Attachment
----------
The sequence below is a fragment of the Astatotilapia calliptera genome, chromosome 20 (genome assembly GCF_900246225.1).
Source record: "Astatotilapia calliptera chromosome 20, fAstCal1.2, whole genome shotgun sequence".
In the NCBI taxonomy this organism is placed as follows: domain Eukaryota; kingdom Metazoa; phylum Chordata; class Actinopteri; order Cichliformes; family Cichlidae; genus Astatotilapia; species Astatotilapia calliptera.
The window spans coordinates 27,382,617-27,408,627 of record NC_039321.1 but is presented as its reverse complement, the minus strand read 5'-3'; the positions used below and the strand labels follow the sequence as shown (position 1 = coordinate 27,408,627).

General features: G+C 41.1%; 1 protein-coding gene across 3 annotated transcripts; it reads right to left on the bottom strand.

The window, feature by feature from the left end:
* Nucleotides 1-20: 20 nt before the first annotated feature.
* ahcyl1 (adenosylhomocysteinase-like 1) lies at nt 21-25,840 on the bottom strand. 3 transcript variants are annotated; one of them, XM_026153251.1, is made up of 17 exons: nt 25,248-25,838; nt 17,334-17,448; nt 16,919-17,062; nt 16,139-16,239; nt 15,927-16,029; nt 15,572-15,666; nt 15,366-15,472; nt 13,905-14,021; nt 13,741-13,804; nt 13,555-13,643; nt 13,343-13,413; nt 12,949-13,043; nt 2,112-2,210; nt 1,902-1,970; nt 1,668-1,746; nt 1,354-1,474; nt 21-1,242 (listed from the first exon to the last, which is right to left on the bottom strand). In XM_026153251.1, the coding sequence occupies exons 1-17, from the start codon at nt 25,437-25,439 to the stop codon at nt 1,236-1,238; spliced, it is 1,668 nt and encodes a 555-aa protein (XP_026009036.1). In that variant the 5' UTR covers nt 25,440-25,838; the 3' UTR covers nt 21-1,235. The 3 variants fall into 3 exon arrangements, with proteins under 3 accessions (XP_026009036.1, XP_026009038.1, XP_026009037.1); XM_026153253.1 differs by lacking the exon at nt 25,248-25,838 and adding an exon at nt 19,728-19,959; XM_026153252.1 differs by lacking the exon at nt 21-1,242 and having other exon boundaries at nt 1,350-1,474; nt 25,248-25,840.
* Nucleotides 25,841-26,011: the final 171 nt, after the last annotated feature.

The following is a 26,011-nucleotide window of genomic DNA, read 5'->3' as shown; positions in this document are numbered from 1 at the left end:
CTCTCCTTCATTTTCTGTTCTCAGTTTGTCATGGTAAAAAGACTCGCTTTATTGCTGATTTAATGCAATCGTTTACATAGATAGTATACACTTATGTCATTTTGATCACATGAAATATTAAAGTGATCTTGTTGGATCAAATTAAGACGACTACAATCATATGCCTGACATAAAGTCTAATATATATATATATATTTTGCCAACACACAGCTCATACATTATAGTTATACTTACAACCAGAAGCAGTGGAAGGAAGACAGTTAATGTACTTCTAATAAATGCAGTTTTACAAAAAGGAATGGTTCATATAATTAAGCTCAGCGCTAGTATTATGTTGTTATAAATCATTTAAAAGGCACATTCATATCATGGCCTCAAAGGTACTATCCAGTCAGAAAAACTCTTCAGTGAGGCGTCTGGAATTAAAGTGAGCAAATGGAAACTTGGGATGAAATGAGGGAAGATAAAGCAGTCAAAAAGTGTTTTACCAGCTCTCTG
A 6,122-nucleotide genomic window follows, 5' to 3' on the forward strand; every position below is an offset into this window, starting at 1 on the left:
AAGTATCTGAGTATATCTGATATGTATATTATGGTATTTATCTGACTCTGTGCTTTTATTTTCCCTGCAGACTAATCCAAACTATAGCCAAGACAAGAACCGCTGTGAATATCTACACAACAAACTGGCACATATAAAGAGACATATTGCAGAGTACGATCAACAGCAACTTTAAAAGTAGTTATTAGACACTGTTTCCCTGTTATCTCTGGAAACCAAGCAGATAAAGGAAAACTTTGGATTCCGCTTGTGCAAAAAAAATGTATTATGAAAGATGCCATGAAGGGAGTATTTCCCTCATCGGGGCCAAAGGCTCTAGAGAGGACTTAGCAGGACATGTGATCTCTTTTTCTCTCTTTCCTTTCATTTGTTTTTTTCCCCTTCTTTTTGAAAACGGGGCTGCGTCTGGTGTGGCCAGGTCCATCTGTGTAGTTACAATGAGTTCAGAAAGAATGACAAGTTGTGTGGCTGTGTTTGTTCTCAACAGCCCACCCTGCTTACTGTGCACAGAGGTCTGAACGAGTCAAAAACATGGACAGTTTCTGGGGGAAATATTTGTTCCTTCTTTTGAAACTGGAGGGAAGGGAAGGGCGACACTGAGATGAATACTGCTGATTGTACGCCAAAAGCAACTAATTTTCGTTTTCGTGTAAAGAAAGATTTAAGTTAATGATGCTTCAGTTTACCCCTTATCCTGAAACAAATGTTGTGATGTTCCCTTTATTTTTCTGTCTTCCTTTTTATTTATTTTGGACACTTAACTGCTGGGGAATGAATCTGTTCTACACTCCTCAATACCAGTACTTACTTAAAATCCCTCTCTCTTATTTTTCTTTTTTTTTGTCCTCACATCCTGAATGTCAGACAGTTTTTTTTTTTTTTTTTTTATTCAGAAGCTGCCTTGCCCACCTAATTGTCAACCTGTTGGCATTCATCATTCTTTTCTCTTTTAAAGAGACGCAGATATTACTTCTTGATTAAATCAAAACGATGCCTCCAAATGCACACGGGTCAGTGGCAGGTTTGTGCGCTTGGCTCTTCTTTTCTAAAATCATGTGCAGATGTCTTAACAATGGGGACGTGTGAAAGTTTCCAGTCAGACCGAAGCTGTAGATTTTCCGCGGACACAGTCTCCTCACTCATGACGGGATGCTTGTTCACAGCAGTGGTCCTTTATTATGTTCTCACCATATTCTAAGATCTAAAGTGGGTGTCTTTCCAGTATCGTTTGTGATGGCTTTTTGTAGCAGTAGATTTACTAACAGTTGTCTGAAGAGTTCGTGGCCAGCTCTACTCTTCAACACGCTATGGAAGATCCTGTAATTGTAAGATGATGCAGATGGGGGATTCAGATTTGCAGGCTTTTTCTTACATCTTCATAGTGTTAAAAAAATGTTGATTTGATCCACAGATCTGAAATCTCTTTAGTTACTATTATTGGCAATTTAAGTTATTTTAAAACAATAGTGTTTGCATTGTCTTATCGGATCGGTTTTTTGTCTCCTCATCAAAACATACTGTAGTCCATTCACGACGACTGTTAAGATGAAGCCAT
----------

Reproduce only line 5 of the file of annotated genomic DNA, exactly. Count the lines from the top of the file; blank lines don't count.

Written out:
General features: G+C 41.1%; 1 protein-coding gene across 3 annotated transcripts; it reads right to left on the bottom strand.